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Geoffrey Morgan

Pershore Abbey

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The organ for Pershore has been advertised, with a computerised picture of how the new cases will appear,  but I cannot find the proposed specification anywhere.  Perhaps they haven't got that far yet!

 

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It might just be the angle from which the computerised perspective has been created, but it's tempting to wonder if that is a full-length 8ft front in the proposed case-front.

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From the Pershore Abbey Weekly Bulletin -  27th October 2019

"A new Fratelli Ruffatti 3-manual pipe organ for Pershore Abbey

It is with great pleasure that we announce that having satisfied all the faculty conditions, the contract between the PCC and Fratelli Ruffatti for the new organ was signed by the Revd. Claire Lording on 10 October. The organ, which is to replace the Bradford Computing Organ, will be built  at the Ruffatti factory in Padua, Italy, shipped to the UK and transported to Pershore where it will be installed by their skilled craftsmen. Meantime there will be significant building works in the Abbey in preparation to receive the new organ and the whole build, installation and voicing of the organ will be completed within the next two years.

The PCC …………………………………………………………………"

 

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Synoptic stoplist from Organ Club Journal 2018/3.

Great - 16, 8, 8, 4, 2, IV. Octave, Sub, U.Off

Swell - 8, 8, 8, 4, 4, 2-2/3, 2 1-3/5, III, Trompette Harmonique 8. Octave, Sub, U.Off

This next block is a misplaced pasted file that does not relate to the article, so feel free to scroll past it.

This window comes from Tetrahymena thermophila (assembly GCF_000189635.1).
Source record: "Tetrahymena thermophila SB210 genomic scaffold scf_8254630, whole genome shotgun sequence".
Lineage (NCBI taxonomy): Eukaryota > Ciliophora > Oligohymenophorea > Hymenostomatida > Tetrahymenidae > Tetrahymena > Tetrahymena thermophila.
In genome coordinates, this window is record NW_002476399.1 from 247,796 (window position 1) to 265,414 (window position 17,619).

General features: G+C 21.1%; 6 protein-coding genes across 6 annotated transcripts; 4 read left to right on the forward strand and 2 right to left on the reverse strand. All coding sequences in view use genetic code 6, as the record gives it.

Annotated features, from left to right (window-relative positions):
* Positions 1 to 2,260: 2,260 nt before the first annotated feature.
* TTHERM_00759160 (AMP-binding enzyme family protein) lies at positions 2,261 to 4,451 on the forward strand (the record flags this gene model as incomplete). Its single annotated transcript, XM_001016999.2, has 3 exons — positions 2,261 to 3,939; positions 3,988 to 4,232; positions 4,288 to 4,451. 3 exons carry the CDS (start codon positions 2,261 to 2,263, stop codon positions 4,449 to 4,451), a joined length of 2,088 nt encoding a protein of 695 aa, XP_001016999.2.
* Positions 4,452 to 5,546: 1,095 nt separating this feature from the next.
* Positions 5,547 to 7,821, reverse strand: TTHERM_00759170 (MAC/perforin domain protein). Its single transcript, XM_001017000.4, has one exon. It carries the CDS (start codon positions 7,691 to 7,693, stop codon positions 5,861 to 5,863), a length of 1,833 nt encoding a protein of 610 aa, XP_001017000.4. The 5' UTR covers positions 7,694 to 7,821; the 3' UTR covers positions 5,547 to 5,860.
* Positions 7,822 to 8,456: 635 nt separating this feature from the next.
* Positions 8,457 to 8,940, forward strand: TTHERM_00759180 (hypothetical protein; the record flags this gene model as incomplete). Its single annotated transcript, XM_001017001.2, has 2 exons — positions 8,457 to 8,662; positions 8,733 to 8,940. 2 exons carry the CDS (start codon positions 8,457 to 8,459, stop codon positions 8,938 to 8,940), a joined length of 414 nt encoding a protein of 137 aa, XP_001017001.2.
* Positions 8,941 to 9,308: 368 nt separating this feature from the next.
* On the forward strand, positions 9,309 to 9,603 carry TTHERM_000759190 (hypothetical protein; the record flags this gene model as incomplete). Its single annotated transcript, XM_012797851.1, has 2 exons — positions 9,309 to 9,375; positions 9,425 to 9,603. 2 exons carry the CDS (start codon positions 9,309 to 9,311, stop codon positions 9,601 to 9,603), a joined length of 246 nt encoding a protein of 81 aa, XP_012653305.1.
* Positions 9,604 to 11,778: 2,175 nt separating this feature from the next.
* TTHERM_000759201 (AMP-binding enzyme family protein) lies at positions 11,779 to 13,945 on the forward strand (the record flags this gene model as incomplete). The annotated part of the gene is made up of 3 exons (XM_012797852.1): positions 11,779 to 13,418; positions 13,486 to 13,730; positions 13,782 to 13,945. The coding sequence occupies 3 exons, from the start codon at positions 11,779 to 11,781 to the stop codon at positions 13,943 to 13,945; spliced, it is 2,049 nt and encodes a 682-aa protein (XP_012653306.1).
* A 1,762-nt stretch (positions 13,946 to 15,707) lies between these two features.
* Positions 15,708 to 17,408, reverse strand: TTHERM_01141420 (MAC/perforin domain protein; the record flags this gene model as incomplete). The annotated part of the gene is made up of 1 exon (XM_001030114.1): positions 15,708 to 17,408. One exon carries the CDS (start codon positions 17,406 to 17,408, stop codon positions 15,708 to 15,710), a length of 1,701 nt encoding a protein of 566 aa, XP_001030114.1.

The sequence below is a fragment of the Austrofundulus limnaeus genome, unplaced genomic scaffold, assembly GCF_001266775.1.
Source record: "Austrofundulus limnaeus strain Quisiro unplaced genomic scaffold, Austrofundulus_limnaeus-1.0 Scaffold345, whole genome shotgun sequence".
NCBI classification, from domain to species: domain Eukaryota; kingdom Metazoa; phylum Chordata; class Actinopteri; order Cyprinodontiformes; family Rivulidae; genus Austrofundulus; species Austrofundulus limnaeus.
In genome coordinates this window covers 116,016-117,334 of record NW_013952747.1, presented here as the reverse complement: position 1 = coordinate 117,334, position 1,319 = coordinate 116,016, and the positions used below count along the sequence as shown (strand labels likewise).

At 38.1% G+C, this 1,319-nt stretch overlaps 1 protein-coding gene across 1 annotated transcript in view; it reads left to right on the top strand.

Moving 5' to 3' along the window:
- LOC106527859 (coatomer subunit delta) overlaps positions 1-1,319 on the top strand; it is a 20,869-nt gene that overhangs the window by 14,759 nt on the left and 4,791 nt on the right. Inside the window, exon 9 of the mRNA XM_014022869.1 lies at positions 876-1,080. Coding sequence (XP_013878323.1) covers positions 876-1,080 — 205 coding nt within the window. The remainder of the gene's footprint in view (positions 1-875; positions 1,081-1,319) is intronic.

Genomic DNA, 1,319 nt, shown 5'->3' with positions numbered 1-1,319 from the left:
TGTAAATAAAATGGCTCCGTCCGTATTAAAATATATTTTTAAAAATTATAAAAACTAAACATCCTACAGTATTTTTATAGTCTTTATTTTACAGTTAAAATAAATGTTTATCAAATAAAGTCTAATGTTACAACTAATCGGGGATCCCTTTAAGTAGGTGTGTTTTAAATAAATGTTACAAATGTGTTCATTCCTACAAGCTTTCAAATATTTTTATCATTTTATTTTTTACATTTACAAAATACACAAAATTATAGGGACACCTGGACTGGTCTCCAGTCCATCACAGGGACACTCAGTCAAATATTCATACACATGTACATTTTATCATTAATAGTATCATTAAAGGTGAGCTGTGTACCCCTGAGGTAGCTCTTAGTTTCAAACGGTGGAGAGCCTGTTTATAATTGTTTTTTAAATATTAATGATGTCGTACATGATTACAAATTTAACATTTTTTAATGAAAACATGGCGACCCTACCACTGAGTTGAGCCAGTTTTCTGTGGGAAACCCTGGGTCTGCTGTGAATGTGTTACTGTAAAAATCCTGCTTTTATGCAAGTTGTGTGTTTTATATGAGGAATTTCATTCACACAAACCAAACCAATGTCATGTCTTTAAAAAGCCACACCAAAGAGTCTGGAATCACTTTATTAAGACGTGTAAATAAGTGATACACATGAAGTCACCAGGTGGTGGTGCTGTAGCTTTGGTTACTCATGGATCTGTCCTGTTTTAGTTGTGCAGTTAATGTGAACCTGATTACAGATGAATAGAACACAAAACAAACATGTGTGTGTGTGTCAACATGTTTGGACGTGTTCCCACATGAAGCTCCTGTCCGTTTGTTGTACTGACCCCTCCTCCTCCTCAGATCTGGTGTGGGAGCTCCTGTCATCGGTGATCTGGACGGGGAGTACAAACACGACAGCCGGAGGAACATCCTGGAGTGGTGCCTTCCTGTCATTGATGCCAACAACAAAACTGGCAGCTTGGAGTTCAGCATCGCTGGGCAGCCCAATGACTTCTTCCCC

Positiv - 8, 8, 4, 2, 1-1/3, Cromorne 8. Octave, Sub, U.Off

Pedal - 32 Resultant, 16, 16, 16, 8, 8, 4, Fagotto 16, 8, 4.

A

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It looks as though this might be one of those organs which rely on flue choruses carried to high pitches to achieve power and projection, but without the alternative range of dynamics and colour available from a palette of other stops including warmer unisons and quiet reeds.  If this is so, and merely expressing a personal opinion, I find that the power and projection are indeed likely to be there but the effect can become (to me) aurally wearisome and a little boring after a while.  One of the first instruments of this type I encountered in this country was a long time ago when the Marcussen arrived at St Mary's, Nottingham.  Still lauded as a landmark instrument, it might nevertheless be significant that they installed a digital a few years ago on which they seemed to rely heavily when I last took stock of the situation.  There's nothing wrong in having more than one instrument in a church of course, especially a large one, since they can be used to support different functions.  But one wonders whether the digital at Pershore will actually be disposed of, or retained for use in situations for which the new one might be less than optimum?

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The actual stoplist ‘looks’ like others from the same builder and would appear to be attempting to get ‘much’ from ‘little’. What worried me slightly was the need to have wide scale French mutations, Italian flutes and English Stopped Diapasons all coexisting to enable as wide a repertoire as possible to be played. I can’t help comparing it with the new Drake organ at Chelsea Old Church where the instrument has its own definite identity with the attendant ramifications for whoever is playing. To me at least dinky little flute choruses topped by a 1-1/3 are decidedly last century. However, one can not judge by stoplists alone.....

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4 hours ago, Colin Pykett said:

But one wonders whether the digital at Pershore will actually be disposed of, or retained for use in situations for which the new one might be less than optimum?

I would find that maddening. These so called 'eclectic' instruments are all very well, but it is, surely, utterly bonkers that they have to be supported by a digital instrument for the very use for which they are primarily intended - the accompaniment of worship. I can fully understand the situation at, for example, Chichester, where concerts are held at the west end and the good old Allen is kept at that end for that sort of usage.  (Though, of course, the pipe organ scarcely carries down the cathedral for 'normal use.')